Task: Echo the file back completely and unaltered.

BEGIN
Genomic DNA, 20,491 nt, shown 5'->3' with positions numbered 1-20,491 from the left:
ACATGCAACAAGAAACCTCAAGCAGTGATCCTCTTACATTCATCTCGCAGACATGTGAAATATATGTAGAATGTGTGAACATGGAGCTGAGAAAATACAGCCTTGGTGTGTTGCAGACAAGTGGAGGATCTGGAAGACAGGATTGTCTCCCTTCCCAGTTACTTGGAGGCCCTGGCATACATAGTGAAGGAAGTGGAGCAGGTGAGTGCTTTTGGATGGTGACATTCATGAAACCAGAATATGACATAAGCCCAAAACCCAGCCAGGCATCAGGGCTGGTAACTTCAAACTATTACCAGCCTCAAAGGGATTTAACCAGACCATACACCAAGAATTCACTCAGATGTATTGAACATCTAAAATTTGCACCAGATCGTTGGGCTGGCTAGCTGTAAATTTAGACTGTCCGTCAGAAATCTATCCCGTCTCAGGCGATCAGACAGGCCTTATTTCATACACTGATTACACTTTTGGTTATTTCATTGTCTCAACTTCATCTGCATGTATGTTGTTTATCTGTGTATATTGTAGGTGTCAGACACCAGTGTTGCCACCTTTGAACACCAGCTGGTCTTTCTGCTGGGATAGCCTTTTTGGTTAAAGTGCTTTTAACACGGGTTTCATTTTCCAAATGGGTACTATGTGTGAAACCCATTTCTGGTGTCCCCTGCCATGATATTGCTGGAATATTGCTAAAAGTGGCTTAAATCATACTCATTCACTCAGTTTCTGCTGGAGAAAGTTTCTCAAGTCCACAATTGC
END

Genomic DNA, 20,491 nt, shown 5'->3' with positions numbered 1-20,491 from the left:
ACATGCAACAAGAAACCTCAAGCAGTGATCCTCTTACATTCATCTCGCAGACATGTGAAATATATGTAGAATGTGTGAACATGGAGCTGAGAAAATACAGCCTTGGTGTGTTGCAGACAAGTGGAGGATCTGGAAGACAGGATTGTCTCCCTTCCCAGTTACTTGGAGGCCCTGGCATACATAGTGAAGGAAGTGGAGCAGGTGAGTGCTTTTGGATGGTGACATTCATGAAACCAGAATATGACATAAGCCCAAAACCCAGCCAGGCATCAGGGCTGGTAACTTCAAACTATTACCAGCCTCAAAGGGATTTAACCAGACCATACACCAAGAATTCACTCAGATGTATTGAACATCTAAAATTTGCACCAGATCGTTGGGCTGGCTAGCTGTAAATTTAGACTGTCCGTCAGAAATCTATCCCGTCTCAGGCGATCAGACAGGCCTTATTTCATACACTGATTACACTTTTGGTTATTTCATTGTCTCAACTTCATCTGCATGTATGTTGTTTATCTGTGTATATTGTAGGTGTCAGACACCAGTGTTGCCACCTTTGAACACCAGCTGGTCTTTCTGCTGGGATAGCCTTTTTGGTTAAAGTGCTTTTAACACGGGTTTCATTTTCCAAATGGGTACTATGTGTGAAACCCATTTCTGGTGTCCCCTGCCATGATATTGCTGGAATATTGCTAAAAGTGGCTTAAATCATACTCATTCACTCAGTTTCTGCTGGAGAAAGTTTCTCAAGTCCACAATTGC